(Beyond Pesticides, April 14, 2014) Bowing to political pressure and agrochemical industry opposition Sri Lanka’s government has taken a step back from its original decision to place a ban on one of the most widely used herbicides worldwide ””glyphosate. Scientific evidence has tied glyphosate to the incurable, deadly kidney disease that has afflicted thousands of Sri Lankans. The delay marks a setback in efforts by scientists and activists to remove from the shelves a chemical widely used on tea and rice paddy plantations in Sri Lanka.
The decision to ban the chemical was initiated following the publication of a scientific report demonstrating that kidney disease was primarily caused by glyphosate. The report provides a summary of existing scientific information demonstrating kidney failure among farmers who were exposed to the popular herbicide. Indeed lead author Channa Jayasumana, PhD. explains that glyphosate bonds with toxic heavy metals in the environment such as cadmium and arsenic, forming stable compounds that are consumed in food and water and do not break down until they reach the kidneys.
“Glyphosate acts as a carrier or a vector of these heavy metals to the kidney,” said Dr. Jayasumana. The chemical was initially created as a chelating agent in industrial processes to form strong chemical bonds with metals, which now are showing up in the kidneys of exposed farmworkers in Sri Lanka, India, and Central America ””where farmers are exposed to extreme heat, likely to become dehydrated, and certainly exposed to chemicals.
The study’s results are bolstered by a joint investigation by the World Health Organization (WHO) and the Sri Lankan government who detected both cadmium and glyphosate, as well as other pesticides and heavy metals, in the environment of endemic areas, and in kidney patients’ urine, blood and tissues.
The agrichemical manufacturer Monsanto disputes the idea that glyphosate is well suited to create bonds with heavy metals. “There is no evidence that glyphosate complexes effectively with arsenic, cadmium, or other nephrotoxic metals,” said Thomas Helscher. Director of Corporate Affairs at Monsanto. “Glyphosate is actually a relatively poor chelator for heavy metals when compared to pharmacological chelation agents.” However, glyphosate does form strong bonds with heavy metals: Glyphosate’s chemical composition contains three different chemical groups allowing it to be a highly versatile chelator, forming strong bonds with heavy metals such as calcium manganese, and iron, as studies show.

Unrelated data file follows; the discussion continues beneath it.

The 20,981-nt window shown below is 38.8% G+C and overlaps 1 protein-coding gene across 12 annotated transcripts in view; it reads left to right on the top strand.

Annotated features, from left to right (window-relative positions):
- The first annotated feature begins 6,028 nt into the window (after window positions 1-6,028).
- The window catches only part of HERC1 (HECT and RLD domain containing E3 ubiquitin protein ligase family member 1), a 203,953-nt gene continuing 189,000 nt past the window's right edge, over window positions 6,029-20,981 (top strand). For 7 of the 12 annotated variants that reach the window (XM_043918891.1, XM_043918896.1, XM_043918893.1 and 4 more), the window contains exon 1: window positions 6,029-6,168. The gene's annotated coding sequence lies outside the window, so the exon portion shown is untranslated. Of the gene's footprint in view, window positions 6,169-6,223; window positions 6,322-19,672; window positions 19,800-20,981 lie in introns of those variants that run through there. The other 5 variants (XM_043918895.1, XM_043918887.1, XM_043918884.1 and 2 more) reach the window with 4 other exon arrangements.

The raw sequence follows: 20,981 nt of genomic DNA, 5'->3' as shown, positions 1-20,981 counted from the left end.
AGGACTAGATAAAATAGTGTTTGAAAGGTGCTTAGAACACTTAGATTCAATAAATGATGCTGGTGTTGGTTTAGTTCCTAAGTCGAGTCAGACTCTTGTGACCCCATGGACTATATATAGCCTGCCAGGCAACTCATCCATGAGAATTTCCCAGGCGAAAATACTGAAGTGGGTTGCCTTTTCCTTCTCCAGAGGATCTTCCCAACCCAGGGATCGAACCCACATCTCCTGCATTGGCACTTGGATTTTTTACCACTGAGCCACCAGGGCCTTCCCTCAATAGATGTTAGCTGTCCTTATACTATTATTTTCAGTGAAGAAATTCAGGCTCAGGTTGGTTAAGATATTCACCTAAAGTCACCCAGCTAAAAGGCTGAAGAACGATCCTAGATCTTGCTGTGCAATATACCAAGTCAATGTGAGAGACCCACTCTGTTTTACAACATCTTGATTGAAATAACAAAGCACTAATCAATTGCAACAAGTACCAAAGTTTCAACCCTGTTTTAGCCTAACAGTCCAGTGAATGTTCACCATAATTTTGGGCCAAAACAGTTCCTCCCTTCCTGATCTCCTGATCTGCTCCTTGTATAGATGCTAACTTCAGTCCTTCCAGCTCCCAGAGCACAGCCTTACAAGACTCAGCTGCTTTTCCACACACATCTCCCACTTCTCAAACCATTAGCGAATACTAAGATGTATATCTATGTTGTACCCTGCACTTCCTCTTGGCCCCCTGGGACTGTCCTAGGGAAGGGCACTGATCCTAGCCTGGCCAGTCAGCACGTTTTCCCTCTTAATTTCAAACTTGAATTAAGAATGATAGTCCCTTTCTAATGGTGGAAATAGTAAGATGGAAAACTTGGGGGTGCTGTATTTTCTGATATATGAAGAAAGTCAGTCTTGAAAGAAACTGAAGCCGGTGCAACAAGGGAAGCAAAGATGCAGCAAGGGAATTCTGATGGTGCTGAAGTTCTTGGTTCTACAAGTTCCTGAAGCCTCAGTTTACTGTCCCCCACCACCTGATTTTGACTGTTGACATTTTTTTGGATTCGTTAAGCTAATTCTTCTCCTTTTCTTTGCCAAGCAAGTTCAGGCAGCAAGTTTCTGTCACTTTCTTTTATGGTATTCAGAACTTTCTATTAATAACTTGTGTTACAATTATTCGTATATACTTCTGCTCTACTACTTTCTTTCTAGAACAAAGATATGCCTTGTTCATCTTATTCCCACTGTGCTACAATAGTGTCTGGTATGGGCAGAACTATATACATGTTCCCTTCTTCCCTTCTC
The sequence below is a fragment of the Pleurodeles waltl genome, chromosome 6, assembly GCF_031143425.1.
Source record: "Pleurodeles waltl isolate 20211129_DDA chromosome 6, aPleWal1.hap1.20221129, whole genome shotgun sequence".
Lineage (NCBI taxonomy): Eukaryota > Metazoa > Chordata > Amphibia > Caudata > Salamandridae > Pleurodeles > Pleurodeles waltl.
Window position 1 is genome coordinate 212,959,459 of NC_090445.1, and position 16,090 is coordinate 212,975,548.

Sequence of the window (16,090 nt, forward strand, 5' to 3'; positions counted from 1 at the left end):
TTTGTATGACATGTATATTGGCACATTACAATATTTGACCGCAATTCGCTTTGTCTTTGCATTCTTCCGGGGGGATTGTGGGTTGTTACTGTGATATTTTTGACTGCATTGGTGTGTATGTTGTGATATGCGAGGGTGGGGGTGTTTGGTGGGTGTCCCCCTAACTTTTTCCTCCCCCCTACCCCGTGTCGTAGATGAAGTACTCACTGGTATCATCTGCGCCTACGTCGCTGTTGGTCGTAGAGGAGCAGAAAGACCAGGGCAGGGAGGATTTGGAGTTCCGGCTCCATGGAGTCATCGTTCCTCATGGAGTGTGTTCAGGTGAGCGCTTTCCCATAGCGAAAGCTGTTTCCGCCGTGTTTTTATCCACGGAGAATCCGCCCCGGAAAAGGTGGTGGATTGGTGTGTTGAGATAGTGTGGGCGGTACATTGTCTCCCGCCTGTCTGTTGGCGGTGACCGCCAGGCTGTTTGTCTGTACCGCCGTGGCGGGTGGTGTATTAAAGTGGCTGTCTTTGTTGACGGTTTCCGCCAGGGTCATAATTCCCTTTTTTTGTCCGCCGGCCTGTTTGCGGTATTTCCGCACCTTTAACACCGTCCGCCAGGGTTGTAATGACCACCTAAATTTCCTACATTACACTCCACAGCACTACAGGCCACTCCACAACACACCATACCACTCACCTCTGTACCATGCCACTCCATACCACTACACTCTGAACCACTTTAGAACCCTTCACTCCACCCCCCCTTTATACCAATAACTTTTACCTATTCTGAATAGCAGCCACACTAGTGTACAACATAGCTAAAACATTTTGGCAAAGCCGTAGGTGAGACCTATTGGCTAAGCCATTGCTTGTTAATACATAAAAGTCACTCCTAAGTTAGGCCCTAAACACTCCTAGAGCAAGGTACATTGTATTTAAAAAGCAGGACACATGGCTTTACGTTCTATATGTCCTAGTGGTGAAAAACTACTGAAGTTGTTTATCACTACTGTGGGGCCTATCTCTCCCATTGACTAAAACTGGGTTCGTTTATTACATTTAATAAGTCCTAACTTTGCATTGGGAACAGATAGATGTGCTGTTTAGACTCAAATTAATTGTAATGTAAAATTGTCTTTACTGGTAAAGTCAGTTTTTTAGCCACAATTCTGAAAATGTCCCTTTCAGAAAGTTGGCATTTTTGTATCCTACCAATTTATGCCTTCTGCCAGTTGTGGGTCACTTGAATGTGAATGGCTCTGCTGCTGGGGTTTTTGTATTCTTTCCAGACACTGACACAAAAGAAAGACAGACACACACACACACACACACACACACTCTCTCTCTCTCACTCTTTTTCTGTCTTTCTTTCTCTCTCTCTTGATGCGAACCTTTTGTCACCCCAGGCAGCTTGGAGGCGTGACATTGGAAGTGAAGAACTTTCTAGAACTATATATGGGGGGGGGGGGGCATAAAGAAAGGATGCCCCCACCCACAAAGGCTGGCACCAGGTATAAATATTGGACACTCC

In an interview with The Center for Public Integrity Paul Capel, PhD., an hydrologist with the U.S. Geological Survey (USGS) said that glyphosate formed stronger bonds with metals than those formed by other herbicides. “As far as I know, there are no other common herbicides that would have this same sort of strength of interactions with metals,” said Dr. Capel.
Other countries around the world have taken steps to target glyphosate for its role in chronic kidney disease. Notably, El Salvador’s Legislative Assembly approved a ban on 53 agrichemicals including glyphosate in 2013 ””a ban which has not yet been signed into law. Meanwhile, the U.S. Environmental Protection Agency (EPA) is currently reviewing the registration of glyphosate, the review is expected to be completed by 2015. However, according to the Center for Public Integrity, the EPA has “not seen any pattern of kidney health effects” in its study of scientific literature.
In the absence of widespread adoption of organic practices that eliminate hazardous pesticides, worker protections for farmworkers must be strengthened. Consumers can do their part and help encourage the protection of the people who help put food on our table every day by purchasing organic. By buying organic, you support an agricultural system that does not heavily rely on the widespread application of dangerous pesticides. For more information on how organic is the right choice for both consumers and the farmworkers that grow our food, see Beyond Pesticides webpage, Health Benefits of Organic Agriculture.
Photo Source: BBC News Magazine
Source: Center for Public Integrity
All unattributed positions and opinions in this piece are those of Beyond Pesticides.